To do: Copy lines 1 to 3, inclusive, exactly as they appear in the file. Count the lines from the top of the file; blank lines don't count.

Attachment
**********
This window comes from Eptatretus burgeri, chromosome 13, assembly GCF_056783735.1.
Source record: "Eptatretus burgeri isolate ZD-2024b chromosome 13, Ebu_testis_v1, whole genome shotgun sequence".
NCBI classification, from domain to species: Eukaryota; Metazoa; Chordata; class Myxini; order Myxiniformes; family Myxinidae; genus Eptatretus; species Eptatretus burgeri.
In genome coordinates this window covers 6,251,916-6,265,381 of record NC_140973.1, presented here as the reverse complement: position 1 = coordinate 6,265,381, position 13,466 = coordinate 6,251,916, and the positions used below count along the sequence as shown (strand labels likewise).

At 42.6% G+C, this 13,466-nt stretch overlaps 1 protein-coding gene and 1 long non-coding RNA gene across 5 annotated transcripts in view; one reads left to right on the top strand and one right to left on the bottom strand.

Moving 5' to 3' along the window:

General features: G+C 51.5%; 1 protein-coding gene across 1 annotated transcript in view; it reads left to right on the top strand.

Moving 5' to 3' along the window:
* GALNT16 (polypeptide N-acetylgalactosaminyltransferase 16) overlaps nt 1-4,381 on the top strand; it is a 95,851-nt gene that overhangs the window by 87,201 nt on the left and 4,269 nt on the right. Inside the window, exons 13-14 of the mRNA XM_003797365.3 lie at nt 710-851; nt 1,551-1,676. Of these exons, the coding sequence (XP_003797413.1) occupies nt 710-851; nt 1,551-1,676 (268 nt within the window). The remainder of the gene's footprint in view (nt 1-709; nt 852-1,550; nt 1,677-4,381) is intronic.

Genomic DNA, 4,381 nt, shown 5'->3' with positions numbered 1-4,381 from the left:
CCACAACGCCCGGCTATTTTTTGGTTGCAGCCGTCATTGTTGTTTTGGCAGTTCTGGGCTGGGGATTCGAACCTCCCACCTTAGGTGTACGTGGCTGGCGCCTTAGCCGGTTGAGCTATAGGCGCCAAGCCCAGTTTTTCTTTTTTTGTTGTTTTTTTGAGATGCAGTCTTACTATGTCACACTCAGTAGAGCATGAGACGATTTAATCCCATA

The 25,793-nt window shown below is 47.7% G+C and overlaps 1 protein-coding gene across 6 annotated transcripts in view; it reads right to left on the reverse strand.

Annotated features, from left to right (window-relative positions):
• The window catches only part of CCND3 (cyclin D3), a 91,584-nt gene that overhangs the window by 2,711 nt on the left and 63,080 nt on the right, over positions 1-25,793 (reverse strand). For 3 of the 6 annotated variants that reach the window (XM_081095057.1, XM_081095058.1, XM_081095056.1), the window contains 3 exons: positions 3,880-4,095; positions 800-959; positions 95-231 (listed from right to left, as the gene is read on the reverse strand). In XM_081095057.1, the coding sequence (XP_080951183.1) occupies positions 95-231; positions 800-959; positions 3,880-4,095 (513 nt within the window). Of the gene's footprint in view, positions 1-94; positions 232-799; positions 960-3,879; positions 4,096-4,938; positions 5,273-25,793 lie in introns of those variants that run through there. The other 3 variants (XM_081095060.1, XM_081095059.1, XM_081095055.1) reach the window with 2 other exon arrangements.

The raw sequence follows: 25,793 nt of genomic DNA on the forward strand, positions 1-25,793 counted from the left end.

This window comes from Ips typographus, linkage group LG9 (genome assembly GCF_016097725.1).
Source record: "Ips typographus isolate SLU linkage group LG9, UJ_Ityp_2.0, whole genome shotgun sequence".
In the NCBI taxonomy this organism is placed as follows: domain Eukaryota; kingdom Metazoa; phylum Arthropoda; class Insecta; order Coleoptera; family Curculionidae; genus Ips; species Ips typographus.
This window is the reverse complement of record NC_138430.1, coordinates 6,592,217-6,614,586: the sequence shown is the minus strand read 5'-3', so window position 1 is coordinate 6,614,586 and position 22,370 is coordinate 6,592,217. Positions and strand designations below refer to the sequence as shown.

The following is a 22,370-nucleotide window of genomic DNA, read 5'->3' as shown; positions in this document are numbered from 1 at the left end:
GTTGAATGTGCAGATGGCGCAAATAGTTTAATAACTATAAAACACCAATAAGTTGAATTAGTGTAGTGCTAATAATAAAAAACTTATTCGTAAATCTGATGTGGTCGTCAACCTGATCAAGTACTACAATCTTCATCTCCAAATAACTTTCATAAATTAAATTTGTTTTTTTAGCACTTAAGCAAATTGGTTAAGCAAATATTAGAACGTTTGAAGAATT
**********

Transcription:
This window comes from Eptatretus burgeri, chromosome 13, assembly GCF_056783735.1.
Source record: "Eptatretus burgeri isolate ZD-2024b chromosome 13, Ebu_testis_v1, whole genome shotgun sequence".
NCBI classification, from domain to species: Eukaryota; Metazoa; Chordata; class Myxini; order Myxiniformes; family Myxinidae; genus Eptatretus; species Eptatretus burgeri.